What Jalland is describing is what has come back as a kind of cell group system.  And, when I read this, I said to myself, “Score one for those in the Church of God who wanted to call the highest ministerial rank ‘bishop’ and not just those who supervise a region.”

Jalland also assumes that these bishops had liturgical duties from the beginning, and the whole idea of liturgical worship in the New Testament church is a complete freak-out for much of Evangelical and Pentecostal Christianity.

‘They Were Never of Us’: Considering An Alternative Reading of I John 2.19a For the Broken, Defeated, and Confused Among Us — The Evangelical Calvinist

What about ‘defeated’ or ‘broken’ Christians; is there even such a category? I want to briefly touch upon this, because I see it as a real and present question that continues to confront us in the broader evangelical church. With the departure of Josh Harris, and now one of the lead writers for Hillsong music, […]

via ‘They Were Never of Us’: Considering An Alternative Reading of I John 2.19a For the Broken, Defeated, and Confused Among Us — The Evangelical Calvinist

The whole business of “were they really saved” is one of the most unedifying parlor games we have in Christianity.  And it’s not just the Calvinists either, although they got the ball rolling: the Southern Baptists, with their infelicitous combination of Arminian election and Calvinistic perseverance, do the same thing.  As Grow points out, “As with all exegesis, the Calvinist interpretation of I Jn 2.19 flows from their prior commitment to a particular doctrine of God,” but things break down in situations like we’re seeing with Harris and Sampson.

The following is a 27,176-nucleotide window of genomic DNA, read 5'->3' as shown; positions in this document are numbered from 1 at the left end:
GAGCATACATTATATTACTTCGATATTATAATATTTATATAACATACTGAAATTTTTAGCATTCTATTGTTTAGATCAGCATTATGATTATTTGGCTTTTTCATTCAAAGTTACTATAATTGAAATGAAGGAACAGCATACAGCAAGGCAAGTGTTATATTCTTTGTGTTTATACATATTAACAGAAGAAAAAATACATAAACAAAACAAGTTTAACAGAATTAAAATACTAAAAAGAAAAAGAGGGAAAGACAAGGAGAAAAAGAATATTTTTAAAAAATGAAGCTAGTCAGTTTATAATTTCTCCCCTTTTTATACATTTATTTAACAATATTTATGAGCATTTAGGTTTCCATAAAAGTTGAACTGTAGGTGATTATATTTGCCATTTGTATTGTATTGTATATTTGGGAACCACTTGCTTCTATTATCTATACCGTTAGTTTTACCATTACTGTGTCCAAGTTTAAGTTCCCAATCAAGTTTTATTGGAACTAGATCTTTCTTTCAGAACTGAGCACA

One other thing: Grow notes that “Within the Protestant tradition, there have been two major concepts of soteriology (the doctrine of salvation): the Reformed view and the Arminian view. ”  It has been suggested on this site that Calvinism and Arminianism are both forms of Reformed theology, but my experience is that Calvinists regard Arminians the same way Salafis regard Shi’a Muslims: outside of the faith.

For Anglicans, Article XVI allows for a falling away, which is a sensible solution to the problem at hand.  But it’s a major reason why I do not think that Anglicanism is strictly speaking “Reformed,” and that makes some people mad.

 

Kissing Josh Harris Goodbye

Another one bites the dust:

Joshua Harris has abandoned his Christian faith, news that marks another blow to American conservative evangelicalism.

Harris authored the best-selling I Kissed Dating Goodbye in his early twenties, unleashing unnecessary angst on a generation of evangelical teens. In his early thirties, he served as pastor of a Gaithersburg megachurch. He was also an influential figure in the Young, Restless, and Reformed Movement (YRR). Now, he has denounced his famous book, announced he and his wife are separating, and repudiated Christianity.

I’m not sure that this is the setback that some think it is.  It’s tempting to equate this with Bart Campolo’s abandonment of the faith, but the motivation is different.  In Campolo’s case, it was the theodicy issue, something with which American evangelicalism has set itself for trouble.  (That too entered into Rachel Held Evans’ falling down, although her break wasn’t as clean.)  In this case it’s another evangelical disaster.  As Trueman notes:

While Harris seems to be making a clean break with his past, the style of his apostasy announcement is oddly consistent with the evangelical Christianity he used to represent. He revealed he was leaving the faith with a social media post, which included a mood photograph of himself contemplating a beautiful lake. The earlier announcement of his divorce used the typical postmodern jargon of “journey” and “story.” And both posts were designed to play to the emotions rather than the mind. Life, it would seem, continues as performance art.